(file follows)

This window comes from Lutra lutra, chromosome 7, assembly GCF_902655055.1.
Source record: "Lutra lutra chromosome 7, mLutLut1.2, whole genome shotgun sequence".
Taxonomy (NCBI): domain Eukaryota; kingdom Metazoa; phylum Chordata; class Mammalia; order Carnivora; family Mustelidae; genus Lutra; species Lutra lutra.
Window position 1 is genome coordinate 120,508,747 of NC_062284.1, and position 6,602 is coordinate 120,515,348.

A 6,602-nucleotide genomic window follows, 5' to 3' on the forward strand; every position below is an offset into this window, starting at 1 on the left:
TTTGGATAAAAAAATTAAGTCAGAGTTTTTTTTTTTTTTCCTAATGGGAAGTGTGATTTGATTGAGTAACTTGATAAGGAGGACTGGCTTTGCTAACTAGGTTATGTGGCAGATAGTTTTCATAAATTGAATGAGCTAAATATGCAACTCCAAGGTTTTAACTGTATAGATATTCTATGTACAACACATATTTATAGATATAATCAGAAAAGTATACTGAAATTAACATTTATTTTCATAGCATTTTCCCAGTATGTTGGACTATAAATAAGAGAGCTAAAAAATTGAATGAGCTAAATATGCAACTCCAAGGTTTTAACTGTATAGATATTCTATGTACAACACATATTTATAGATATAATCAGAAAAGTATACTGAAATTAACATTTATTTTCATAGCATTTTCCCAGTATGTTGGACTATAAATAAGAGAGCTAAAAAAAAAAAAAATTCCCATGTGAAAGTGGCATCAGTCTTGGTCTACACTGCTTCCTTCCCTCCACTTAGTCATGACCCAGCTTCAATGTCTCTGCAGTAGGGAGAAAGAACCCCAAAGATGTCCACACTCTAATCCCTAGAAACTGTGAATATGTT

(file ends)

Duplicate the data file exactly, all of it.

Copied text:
This window comes from Lutra lutra, chromosome 7, assembly GCF_902655055.1.
Source record: "Lutra lutra chromosome 7, mLutLut1.2, whole genome shotgun sequence".
Taxonomy (NCBI): domain Eukaryota; kingdom Metazoa; phylum Chordata; class Mammalia; order Carnivora; family Mustelidae; genus Lutra; species Lutra lutra.
Window position 1 is genome coordinate 120,508,747 of NC_062284.1, and position 6,602 is coordinate 120,515,348.

A 6,602-nucleotide genomic window follows, 5' to 3' on the forward strand; every position below is an offset into this window, starting at 1 on the left:
TTTGGATAAAAAAATTAAGTCAGAGTTTTTTTTTTTTTTCCTAATGGGAAGTGTGATTTGATTGAGTAACTTGATAAGGAGGACTGGCTTTGCTAACTAGGTTATGTGGCAGATAGTTTTCATAAATTGAATGAGCTAAATATGCAACTCCAAGGTTTTAACTGTATAGATATTCTATGTACAACACATATTTATAGATATAATCAGAAAAGTATACTGAAATTAACATTTATTTTCATAGCATTTTCCCAGTATGTTGGACTATAAATAAGAGAGCTAAAAAATTGAATGAGCTAAATATGCAACTCCAAGGTTTTAACTGTATAGATATTCTATGTACAACACATATTTATAGATATAATCAGAAAAGTATACTGAAATTAACATTTATTTTCATAGCATTTTCCCAGTATGTTGGACTATAAATAAGAGAGCTAAAAAAAAAAAAAATTCCCATGTGAAAGTGGCATCAGTCTTGGTCTACACTGCTTCCTTCCCTCCACTTAGTCATGACCCAGCTTCAATGTCTCTGCAGTAGGGAGAAAGAACCCCAAAGATGTCCACACTCTAATCCCTAGAAACTGTGAATATGTT